Three is company

Three is company


Three is company

Ever did the salsa? If your answer is no, maybe it’s time to start now. It might even help synchronise that shaky marriage giving you high blood pressure and troubled nights.

“Marriage is like a dance. You should know when to take a step forward, when to take a step backward and when to step sideways so that you don’t get in your partner’s way,” says Dr Rajani Nandakumar, making one wonder if she is a choreographer.

But no, this Shiamak Davar of Indian marriages is actually a trained psychologist and premarital counsellor with

First among equals
Psychological counsellors lately have some new appointments filling up their visitor registers. They are catering to young hopefuls desiring happy marriages and addressing issues rocking relationships. While India is known for its low divorce rates, research shows this is fast changing and many new factors are leading to nuptial knots coming undone.

Dr Nandakumar blames this on many factors. “In the earlier times, couples were much younger when they got married, now they are older, in established jobs and used to taking individual decisions in life. Both want to be equals in a relationship,” she says. Man-woman roles have also changed, shaking up marriage dynamics completely.

Yours, mine & ours
“In a heated argument, when my husband Madhu told me to get out of ‘his’ house, I just packed my bags and moved in with a girl friend,” says Preeti (29), who has been married for four years. “I knew he did not mean it but I wanted to show him that I was financially independent and could do it, so that he did not take me for granted next time,” she says, agreeing that her mother would have never done something like that. Preeti moved back in two days time after Madhu apologised.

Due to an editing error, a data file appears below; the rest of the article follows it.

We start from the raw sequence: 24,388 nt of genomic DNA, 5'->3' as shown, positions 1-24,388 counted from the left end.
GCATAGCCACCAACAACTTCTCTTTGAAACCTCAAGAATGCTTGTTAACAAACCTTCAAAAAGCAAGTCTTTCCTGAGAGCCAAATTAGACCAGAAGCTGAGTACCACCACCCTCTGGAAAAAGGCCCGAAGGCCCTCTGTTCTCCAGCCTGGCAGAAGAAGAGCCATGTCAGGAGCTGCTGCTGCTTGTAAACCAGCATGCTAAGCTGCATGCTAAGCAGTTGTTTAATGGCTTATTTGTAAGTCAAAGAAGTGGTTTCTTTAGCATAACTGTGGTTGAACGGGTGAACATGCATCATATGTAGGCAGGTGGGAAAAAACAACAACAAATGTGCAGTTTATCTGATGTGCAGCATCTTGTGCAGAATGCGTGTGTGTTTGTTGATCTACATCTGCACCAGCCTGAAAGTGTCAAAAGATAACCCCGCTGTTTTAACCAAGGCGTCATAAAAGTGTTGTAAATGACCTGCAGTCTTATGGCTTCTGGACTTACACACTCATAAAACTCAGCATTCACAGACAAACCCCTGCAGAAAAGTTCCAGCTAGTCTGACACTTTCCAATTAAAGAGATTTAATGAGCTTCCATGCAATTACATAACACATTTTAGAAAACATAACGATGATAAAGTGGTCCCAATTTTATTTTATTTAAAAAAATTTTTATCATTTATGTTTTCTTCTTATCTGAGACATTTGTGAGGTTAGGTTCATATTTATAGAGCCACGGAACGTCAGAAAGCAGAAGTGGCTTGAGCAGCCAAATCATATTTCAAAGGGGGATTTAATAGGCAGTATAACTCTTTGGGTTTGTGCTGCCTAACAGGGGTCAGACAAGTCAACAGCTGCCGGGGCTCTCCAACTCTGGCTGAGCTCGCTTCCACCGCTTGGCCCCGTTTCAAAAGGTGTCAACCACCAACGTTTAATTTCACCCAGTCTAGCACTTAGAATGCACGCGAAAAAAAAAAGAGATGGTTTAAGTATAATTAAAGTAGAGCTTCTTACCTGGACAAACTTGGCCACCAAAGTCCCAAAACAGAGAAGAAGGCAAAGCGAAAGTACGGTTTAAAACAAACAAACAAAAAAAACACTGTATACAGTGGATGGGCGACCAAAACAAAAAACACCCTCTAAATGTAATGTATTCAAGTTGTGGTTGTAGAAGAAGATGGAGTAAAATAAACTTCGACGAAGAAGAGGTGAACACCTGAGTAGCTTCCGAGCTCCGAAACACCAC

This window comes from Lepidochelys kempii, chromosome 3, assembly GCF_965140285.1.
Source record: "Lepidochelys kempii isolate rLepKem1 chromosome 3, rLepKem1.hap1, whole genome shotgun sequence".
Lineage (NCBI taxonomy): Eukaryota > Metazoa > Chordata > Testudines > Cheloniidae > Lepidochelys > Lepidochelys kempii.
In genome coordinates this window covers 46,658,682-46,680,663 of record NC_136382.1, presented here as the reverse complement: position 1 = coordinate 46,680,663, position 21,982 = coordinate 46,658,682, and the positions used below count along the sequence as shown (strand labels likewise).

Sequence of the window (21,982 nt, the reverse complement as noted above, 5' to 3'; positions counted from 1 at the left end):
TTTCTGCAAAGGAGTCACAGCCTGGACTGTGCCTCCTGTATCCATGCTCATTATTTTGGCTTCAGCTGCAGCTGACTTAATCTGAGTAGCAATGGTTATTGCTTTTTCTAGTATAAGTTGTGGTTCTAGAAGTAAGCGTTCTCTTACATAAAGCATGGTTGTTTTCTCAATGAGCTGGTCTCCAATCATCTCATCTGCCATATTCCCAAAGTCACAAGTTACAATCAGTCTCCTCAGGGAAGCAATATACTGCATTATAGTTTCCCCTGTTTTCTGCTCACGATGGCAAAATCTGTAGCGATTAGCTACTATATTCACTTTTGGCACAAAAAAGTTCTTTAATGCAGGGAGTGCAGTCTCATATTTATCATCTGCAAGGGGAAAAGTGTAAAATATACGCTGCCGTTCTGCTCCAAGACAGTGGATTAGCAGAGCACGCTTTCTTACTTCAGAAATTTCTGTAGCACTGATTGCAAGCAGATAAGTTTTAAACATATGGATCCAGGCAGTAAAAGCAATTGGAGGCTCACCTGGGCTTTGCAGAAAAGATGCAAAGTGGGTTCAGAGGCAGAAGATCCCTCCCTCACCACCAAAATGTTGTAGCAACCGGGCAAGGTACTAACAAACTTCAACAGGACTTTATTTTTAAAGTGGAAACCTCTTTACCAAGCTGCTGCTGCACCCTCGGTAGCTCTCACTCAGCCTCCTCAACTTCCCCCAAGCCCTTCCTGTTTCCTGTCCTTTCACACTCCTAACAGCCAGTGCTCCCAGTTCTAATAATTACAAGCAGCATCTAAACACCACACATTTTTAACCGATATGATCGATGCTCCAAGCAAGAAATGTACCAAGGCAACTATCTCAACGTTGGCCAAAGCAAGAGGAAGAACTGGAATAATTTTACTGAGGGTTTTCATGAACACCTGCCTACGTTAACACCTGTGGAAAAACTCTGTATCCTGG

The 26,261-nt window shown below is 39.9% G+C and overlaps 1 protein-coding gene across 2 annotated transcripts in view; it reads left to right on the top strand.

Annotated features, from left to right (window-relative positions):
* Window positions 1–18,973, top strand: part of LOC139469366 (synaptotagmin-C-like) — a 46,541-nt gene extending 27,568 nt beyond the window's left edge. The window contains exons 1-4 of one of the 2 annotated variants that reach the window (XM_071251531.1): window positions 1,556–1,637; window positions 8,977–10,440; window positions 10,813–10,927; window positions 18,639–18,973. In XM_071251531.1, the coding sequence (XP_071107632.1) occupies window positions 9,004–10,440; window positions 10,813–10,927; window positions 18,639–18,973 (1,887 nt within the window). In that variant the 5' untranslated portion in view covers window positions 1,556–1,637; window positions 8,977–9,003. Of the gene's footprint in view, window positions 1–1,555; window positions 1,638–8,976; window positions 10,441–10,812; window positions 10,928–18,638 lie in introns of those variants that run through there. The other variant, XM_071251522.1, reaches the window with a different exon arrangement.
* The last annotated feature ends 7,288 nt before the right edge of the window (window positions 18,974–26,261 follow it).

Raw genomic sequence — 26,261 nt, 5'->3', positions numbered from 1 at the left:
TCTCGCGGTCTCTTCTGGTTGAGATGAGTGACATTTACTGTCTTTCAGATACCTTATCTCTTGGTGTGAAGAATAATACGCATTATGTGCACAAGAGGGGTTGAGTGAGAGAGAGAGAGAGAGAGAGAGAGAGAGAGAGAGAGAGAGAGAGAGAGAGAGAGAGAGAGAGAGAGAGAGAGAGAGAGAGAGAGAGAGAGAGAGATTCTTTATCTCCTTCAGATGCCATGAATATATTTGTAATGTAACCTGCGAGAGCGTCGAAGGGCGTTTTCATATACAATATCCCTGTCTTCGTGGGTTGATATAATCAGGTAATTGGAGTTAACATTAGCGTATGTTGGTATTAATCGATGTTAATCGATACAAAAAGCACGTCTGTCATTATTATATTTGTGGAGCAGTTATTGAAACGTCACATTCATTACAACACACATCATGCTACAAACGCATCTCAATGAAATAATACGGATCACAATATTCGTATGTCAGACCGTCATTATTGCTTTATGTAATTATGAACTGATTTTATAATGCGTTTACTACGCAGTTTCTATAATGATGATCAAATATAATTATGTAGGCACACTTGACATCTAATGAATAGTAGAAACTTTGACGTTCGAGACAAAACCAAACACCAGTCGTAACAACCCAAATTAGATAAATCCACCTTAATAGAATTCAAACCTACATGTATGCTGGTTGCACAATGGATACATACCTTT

“He has to realise that I live with him because I love him and I want to, and not because of any financial constraints,” she says. “We have a come a long way from the days when man was the provider and woman the nurturer,” agrees Dr Nandakumar. Also, now parents are bringing up girls with a lot of emphasis on making them independent.

“Earlier women were always asked to compromise in a relationship, even by their own parents, for the sake of a stable marriage. Now, they expect to be treated as equals and if they feel that is not happening, they ask why?” she says. Ego and personality clashes come in when the boy expects his wife to behave like his mother, not realising that she has her own aspirations. Preeti and Madhu married each other after a courtship of two years. They never had premarital counselling but Preeti feels it might have helped make the marriage smoother if they had received some guidance.

Ameeta and Joseph did go in for counselling. “I am a Hindu while he is Christian. Though I did not convert, we had both ceremonies to appease both families,” Ameeta smiles. “Before we tied the knot we had to go in for classes but I remember I went for only one. It was weird because father asked me if I practised my religion. I told him I was biologically a Hindu and had no idea how to practise it,” she says. Ameeta also had to sign a document saying she would bring up her children as Catholics. “It did not matter because we live in a patriarchal society and even if I married a Hindu all the husband’s customs would be followed,” she says.

The dreaded D word
However modern a couple might be in their thinking, Indian marriages have a greater strain factor also because divorce is still not taken as an option. That puts a greater strain on both partners to have a successful marriage. Suman and Romesh who are counting down to a March wedding are facing this. “Ours is an arranged marriage and we have known each other for just three months, so there are lots of apprehensions. We have to build up compatibility between engagement and marriage and also understand each others expectations from marriage,” says Romesh. Would a premarital counsellor help? “Maybe,” he says. Or then again, they could consider going for salsa classes.